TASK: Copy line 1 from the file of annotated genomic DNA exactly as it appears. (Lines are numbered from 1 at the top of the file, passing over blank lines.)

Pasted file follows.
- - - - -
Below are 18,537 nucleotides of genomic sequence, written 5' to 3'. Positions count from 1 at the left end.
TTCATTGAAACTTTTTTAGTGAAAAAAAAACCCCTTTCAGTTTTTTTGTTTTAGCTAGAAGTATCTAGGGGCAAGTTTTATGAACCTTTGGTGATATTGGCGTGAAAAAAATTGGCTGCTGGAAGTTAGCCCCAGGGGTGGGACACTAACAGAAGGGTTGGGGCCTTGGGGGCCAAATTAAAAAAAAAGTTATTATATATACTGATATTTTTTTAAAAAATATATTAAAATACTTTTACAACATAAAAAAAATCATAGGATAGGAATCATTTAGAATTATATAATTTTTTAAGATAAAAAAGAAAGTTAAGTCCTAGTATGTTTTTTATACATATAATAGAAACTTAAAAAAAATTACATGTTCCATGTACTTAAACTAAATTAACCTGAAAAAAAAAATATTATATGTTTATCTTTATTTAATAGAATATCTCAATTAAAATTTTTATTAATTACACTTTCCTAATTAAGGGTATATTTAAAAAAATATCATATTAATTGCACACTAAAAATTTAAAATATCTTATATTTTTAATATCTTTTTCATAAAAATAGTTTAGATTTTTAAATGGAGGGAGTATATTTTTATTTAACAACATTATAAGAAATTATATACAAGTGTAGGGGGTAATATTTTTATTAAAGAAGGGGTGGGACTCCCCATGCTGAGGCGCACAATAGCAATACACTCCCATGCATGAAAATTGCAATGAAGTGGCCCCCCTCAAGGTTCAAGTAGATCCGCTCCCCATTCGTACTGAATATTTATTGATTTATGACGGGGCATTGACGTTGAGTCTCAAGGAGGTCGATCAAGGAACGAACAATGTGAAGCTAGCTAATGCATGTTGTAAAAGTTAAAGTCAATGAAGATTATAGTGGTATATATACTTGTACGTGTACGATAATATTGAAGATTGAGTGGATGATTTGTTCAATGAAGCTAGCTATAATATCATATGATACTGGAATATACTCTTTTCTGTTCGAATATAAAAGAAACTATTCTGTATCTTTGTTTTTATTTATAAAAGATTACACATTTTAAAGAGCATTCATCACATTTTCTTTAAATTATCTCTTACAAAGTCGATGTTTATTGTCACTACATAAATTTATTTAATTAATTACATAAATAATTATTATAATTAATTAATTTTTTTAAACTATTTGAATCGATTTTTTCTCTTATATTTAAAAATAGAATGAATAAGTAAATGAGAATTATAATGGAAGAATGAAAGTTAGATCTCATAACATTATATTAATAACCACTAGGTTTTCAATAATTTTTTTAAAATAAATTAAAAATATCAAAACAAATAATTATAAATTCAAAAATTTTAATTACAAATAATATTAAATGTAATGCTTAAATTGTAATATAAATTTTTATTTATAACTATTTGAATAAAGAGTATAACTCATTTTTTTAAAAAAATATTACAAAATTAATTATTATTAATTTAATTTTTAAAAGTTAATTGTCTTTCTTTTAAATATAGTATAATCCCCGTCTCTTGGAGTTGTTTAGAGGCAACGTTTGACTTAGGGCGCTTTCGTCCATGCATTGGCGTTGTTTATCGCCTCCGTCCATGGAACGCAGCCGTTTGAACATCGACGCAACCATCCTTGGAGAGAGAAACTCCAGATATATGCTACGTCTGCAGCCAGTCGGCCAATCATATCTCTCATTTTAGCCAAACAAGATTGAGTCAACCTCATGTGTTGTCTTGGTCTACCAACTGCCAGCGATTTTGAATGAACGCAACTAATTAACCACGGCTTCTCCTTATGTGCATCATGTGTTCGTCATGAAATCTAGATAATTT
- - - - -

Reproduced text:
Below are 18,537 nucleotides of genomic sequence, written 5' to 3'. Positions count from 1 at the left end.